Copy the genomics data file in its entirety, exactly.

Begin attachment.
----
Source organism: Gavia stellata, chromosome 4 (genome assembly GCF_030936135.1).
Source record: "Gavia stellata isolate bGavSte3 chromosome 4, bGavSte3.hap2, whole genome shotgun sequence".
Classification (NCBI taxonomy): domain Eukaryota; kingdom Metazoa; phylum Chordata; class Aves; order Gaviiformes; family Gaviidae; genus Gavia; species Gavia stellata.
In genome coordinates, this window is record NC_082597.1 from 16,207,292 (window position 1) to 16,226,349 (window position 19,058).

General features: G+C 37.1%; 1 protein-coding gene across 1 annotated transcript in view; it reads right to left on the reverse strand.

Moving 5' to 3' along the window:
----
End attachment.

Source organism: Gavia stellata, chromosome 4 (genome assembly GCF_030936135.1).
Source record: "Gavia stellata isolate bGavSte3 chromosome 4, bGavSte3.hap2, whole genome shotgun sequence".
Classification (NCBI taxonomy): domain Eukaryota; kingdom Metazoa; phylum Chordata; class Aves; order Gaviiformes; family Gaviidae; genus Gavia; species Gavia stellata.
In genome coordinates, this window is record NC_082597.1 from 16,207,292 (window position 1) to 16,226,349 (window position 19,058).

General features: G+C 37.1%; 1 protein-coding gene across 1 annotated transcript in view; it reads right to left on the reverse strand.

Moving 5' to 3' along the window: